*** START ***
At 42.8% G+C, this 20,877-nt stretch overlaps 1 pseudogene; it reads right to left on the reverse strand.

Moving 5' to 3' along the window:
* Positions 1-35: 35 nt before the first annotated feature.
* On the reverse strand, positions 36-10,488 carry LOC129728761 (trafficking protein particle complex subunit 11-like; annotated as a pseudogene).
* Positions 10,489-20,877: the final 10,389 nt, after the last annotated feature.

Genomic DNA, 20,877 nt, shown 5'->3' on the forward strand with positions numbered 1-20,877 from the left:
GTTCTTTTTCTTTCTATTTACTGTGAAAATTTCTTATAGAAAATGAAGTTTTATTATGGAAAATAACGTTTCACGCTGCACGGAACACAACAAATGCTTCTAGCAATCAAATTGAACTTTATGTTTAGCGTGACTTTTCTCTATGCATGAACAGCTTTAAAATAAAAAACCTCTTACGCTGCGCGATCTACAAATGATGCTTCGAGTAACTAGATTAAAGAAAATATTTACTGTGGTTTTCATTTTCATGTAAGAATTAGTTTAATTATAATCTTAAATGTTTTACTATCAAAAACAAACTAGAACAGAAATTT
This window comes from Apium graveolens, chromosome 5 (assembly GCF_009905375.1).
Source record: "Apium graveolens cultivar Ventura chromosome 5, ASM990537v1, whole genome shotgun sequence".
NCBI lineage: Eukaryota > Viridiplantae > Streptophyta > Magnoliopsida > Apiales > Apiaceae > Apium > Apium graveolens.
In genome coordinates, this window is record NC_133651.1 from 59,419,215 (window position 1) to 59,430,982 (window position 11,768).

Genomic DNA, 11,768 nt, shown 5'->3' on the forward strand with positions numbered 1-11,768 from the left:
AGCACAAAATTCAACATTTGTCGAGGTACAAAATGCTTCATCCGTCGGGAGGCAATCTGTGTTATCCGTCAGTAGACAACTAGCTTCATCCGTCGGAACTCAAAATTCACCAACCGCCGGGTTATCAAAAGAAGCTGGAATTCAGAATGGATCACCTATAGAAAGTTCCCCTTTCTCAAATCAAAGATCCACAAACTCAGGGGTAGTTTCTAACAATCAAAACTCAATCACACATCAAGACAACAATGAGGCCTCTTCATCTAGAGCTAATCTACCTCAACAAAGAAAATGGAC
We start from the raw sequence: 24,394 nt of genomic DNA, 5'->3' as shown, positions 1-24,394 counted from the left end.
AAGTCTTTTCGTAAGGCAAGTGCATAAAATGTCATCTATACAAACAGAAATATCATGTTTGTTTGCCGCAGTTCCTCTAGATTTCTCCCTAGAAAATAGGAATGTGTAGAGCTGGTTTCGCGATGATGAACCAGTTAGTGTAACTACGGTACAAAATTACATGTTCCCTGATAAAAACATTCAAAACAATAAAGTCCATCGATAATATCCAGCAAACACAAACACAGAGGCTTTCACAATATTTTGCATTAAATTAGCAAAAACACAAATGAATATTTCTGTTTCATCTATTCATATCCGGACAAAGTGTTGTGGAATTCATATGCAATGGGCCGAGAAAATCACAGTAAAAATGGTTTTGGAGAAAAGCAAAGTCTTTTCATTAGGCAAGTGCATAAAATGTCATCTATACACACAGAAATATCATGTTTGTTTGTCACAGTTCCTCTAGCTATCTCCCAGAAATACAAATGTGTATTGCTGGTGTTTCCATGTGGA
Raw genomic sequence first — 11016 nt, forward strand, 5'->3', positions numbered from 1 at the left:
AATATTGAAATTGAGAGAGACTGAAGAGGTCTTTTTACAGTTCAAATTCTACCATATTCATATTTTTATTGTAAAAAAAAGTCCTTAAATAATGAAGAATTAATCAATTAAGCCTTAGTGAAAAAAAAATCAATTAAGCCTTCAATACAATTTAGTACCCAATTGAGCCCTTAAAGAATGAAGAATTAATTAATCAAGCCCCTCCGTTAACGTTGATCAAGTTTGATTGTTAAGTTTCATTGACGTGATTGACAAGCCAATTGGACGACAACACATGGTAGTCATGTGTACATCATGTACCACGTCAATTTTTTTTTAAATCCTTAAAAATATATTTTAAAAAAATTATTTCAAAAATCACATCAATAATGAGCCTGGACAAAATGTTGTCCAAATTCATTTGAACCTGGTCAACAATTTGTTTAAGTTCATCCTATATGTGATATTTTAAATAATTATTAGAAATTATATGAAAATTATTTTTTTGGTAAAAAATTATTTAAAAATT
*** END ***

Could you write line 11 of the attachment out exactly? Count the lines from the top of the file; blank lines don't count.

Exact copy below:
In genome coordinates, this window is record NC_133651.1 from 59,419,215 (window position 1) to 59,430,982 (window position 11,768).